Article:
“We set our vision on safety,” said Lott, who is scheduled to go before the D.C. Council on Monday to present the District Department of Transportation’s spending plan.
The council is deliberating a financial plan that some lawmakers say addresses calls for more traffic enforcement and better maintenance of city roads.
Under the proposal, about $10 million would be spent in the next fiscal year on “quick-build” changes to roads, such as the addition of speed bumps, improvements on left and right turns, and moving stop signs to ensure better sightlines. It can also include replacement of signs and flexible posts used to form an arc around some street corners to encourage slower driving.
On traffic enforcement, Bowser (D) wants $9.4 million to add 170 new speed cameras, along with dozens more cameras that would target drivers who run red lights and stop signs, illegally use bike and bus lanes, or pass school buses. It would be the most significant expansion of the program since it launched two decades ago, tripling the number of speed cameras in the city.
The proposal, officials say, responds to a rise in unsafe driving.
“The mayor has been saying that we really need to blanket the city with enforcement cameras as a way to really just keep the speed down because the speeding is really what is out of control and what is causing the traffic crashes,” Deputy Mayor for Operations and Infrastructure Lucinda M. Babers recently told council members.
Babers said a staff analysis found that 170 more speed cameras would be needed to put them on every mile in high-crash corridors. The city plans to deploy the cameras to corridors with a history of severe crashes, she said, while also using some near schools to tackle concerns about crashes involving children walking to or leaving school.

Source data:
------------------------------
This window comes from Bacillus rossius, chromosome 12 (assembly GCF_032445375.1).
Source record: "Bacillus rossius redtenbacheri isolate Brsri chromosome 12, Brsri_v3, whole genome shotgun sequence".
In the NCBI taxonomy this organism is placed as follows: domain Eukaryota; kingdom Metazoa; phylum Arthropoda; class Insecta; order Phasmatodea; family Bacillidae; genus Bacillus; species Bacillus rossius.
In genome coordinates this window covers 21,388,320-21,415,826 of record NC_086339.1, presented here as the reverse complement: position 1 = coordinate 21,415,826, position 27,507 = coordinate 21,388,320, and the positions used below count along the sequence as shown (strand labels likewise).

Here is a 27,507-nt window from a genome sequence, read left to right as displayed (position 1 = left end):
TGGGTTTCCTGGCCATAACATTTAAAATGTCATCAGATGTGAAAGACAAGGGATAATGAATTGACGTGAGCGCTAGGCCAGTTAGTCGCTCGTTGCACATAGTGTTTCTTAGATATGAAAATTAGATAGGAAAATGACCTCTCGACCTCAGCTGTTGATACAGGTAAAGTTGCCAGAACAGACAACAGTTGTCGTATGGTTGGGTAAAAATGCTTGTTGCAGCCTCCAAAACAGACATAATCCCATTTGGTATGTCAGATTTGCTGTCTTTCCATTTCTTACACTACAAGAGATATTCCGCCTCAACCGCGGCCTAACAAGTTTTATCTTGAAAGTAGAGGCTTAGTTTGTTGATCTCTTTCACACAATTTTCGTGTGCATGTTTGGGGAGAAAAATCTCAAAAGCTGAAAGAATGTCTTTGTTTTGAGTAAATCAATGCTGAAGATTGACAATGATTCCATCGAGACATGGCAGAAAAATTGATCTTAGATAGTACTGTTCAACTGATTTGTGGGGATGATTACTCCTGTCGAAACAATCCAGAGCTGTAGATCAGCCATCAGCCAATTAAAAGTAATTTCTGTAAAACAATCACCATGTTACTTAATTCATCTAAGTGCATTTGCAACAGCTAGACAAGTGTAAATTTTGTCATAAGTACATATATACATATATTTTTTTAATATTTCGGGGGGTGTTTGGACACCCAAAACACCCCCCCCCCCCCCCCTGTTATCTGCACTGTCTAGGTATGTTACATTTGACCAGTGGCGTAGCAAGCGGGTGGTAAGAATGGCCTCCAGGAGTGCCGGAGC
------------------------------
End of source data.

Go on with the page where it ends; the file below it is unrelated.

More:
Bowser’s proposed budget also includes $9.4 million to add 100 full-time school crossing guards, which officials say will ensure coverage of all schools.
To target drivers with outstanding tickets, the budget includes $752,000 to add nine positions in the city’s vehicle booting division, which would triple its size. The Department of Public Works, which handles ticket enforcement, has two vehicles and two two-person crews assigned to booting vehicles. The teams boot about 50 vehicles daily, interim director Michael A. Carter said at an oversight budget hearing of his agency late last month. Budget cuts years ago resulted in the division reducing the number of booting crews from 10 to two, while ushering in enforcement deficiencies that have been widely criticized.
About 550,000 vehicles with D.C., Maryland or Virginia tags have two or more unpaid parking or traffic tickets that are at least 60 days old and eligible to be booted, according to city data. Many involve dangerous driving: Roughly 5,000 vehicles have tickets for traveling at least 21 mph over the speed limit, another 150,000 for running a red light and about 50,000 have fines for running a stop sign.
“The additional nine will give us greater bandwidth to boot more vehicles,” Carter said. “Definitely will enhance our capacity a great deal.”